While there is nothing new under the Arizona sun, Kingdom is packed with Saturday matinee goodness. From a dashing hero, to a story that whips from one scene to another with a steady urgency (thanks to the fluid editing of one Steve Zaillian, who would go on to write Schindler’s List – hey, I’m trying to class up this resume a bit), it offers everything that accompanies greasy popcorn and carbonated delights – the only problem is, this thing is vicious. It’s one of those films that should have been rated R instead of PG just on tone alone, for you will witness: people being cocooned for future consumption; animals suffering painful deaths; and for good measure, not even the kiddies are safe. (I don’t mind at all - why should they be left out of the fun?) The film cannily picks locales to hoist it’s phobia on the viewer; you probably would flip your gourd if tarantulas started crawling through your car vents (all you statements can be directed at me), or perhaps a backyard where the only relatively safe place to stay is the swing set itself? Can I interest you in a discarded tire, or maybe a nightstand drawer? It’s all here, and more (I’ve only told you about the outer webbing).

Credit director John ‘Bud’ Cardos (The Dark) and screenwriters Richard Robinson (story credit for Joe Dante’s Piranha) & Alan Caillou (Evel Knievel) for creating at least a semi believable scenario – I mean, a desert town could be overrun by spiders, although I doubt the death toll would reach that high before many could make it to safety. They’re on the ground; step on them! It’s not like they’re raining from the sky – no, that would be Australia. (Down Under is not on my bucket list.)

Speaking of flattened spider crepes, real tarantulas were used in the production – a tenth of the budget, $10 bucks a pop, 5,000 live spiders crawling everywhere, and on everyone. If you’re a supporter of PETA, just remember these were different times; I’m sure many people would be saddened to know that a good amount of them didn’t make it out alive. (Pour out some RAID in their honor.) Today, every last critter would be CGI and would take the film further away from reality, robbing it of the thing it does so well – providing the impetus for Arachnophobics Anonymous.

And the cast is game; I understand an actor has to work, but I think I’d rather sacrifice a SAG card than be covered in hairy freaks. (But they’re defanged you say? Don’t care.) Bolling et al manage to keep a straight face which is really all one could ask for. But you know damn well why you’re here; first name Rack, last name Hansen, an imperfect hero for uncertain times. This film was made in between Shatner’s Star Trek TV glory and the theatrical Star Trek renaissance. Kingdom was not his first ‘70s stab at straight up horror on the big screen; check out The Devil’s Rain (1975) for chuckles and chills. That film was firmly rooted in the broader range of Shatner’s palette; probably the most surprising thing about Kingdom is how restrained he is (on the Shatner Scale), as he reins in the majority of his mannerisms and actively seems to be participating in the scenes instead of waiting for his turn to speak. Which isn’t to say there aren’t more than a few classic Shatnerisms (you’ll know them when you see them), but because of his tendency to go wide, the narrow really stands out. Case in point: the ending. His reaction shot in the last 30 seconds is probably the most honest, wrenching work he’s done. I wouldn’t dream of giving it away, as it is one of the most apt endings of any horror film from the ‘70s; but if you know the decade’s propensity for playing on the downbeat, you’ll dig the hell out of it.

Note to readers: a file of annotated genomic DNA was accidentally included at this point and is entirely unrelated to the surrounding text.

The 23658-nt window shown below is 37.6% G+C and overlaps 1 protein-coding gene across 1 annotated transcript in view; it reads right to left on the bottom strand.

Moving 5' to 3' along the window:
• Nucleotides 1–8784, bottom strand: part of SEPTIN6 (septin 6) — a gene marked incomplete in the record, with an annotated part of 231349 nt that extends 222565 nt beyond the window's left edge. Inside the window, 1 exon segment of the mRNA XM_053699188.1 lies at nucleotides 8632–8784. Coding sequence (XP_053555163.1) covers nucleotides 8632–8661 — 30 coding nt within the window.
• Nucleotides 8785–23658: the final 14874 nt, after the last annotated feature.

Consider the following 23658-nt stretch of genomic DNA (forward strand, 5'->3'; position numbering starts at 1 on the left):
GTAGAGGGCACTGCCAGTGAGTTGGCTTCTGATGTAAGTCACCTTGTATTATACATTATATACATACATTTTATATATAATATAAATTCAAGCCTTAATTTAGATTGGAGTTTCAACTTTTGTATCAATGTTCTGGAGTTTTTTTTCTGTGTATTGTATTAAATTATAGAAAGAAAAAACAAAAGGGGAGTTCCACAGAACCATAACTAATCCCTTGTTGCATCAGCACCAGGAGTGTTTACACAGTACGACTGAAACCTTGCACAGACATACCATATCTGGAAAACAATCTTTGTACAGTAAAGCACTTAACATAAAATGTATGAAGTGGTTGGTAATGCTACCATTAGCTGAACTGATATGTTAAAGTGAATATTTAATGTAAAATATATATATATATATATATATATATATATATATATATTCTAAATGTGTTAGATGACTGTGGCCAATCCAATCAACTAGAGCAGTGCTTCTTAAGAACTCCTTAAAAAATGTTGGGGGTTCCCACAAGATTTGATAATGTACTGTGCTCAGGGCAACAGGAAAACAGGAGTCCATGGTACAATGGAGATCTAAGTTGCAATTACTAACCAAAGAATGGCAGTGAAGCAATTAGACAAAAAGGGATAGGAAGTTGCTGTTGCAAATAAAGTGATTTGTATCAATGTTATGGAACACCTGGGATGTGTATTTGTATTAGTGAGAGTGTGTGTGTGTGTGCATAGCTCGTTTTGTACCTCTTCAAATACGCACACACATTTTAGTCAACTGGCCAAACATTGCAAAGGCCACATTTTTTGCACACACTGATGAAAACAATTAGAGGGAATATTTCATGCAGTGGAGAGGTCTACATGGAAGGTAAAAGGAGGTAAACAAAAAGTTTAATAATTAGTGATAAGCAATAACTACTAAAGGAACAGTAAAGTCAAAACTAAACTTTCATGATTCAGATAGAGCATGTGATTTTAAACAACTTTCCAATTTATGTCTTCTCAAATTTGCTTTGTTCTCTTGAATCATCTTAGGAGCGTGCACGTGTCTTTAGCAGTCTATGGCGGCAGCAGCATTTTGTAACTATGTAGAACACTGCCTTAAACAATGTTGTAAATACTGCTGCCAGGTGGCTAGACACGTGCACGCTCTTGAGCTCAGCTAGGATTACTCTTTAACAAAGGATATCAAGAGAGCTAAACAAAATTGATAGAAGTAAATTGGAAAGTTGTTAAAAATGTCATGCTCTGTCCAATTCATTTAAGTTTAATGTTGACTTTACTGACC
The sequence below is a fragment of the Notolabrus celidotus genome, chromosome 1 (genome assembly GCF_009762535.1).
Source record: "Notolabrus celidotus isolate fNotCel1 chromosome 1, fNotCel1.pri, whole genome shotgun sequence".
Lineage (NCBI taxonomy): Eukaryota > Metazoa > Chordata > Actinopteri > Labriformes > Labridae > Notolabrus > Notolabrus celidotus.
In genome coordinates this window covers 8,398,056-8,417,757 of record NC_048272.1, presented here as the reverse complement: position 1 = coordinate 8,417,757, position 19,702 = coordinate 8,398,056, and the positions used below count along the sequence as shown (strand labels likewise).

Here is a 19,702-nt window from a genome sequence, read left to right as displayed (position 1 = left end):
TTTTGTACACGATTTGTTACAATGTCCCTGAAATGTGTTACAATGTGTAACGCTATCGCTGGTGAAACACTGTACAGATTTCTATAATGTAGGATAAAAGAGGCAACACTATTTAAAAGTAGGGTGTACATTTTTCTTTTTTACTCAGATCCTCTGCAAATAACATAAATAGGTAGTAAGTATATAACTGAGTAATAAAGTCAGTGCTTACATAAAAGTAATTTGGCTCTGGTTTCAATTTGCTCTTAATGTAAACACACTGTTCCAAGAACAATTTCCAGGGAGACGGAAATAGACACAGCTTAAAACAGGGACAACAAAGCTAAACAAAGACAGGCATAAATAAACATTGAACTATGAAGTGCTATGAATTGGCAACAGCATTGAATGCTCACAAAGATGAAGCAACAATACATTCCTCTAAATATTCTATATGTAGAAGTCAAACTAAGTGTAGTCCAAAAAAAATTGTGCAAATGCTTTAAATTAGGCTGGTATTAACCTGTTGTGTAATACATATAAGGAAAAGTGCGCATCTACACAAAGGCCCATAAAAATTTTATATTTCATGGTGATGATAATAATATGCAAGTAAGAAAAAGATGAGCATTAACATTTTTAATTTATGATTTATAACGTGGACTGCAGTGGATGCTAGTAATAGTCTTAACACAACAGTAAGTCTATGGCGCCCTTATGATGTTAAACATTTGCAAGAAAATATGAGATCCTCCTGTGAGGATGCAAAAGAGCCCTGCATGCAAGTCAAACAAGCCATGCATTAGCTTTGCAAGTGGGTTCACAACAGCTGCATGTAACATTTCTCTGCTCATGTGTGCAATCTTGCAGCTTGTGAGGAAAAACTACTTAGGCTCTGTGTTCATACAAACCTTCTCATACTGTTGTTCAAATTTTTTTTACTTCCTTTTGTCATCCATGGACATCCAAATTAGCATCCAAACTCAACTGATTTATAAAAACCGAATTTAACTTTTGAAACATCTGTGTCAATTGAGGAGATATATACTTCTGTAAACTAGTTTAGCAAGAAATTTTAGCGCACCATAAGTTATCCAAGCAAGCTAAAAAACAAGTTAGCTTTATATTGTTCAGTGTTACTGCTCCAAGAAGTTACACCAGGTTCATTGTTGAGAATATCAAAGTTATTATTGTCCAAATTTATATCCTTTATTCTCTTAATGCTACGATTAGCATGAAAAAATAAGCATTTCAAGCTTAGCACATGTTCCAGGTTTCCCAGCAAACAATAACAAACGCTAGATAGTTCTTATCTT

Most Animal Attack films are enjoyable; Frogs, Grizzly, Day of the Animals, and many others offer varying degrees of pomp and dire circumstances for the viewer. I suppose it depends on what ruffles your feathers. But at the end of the day, it doesn’t matter if it’s a swarm of rats, a posse of mountain lions, or a Flock of Seagulls; if the filmmakers can’t convert that fear into an entertaining terror experience you might as well be watching Animal Planet. Kingdom of the Spiders offers that experience. And if those hairy eight legged bastards do show up on National Geographic, I’ll run the 40 yard dash out of my living room faster than Rack Hansen himself.

Kingdom of the Spiders is available on DVD from Shout! Factory.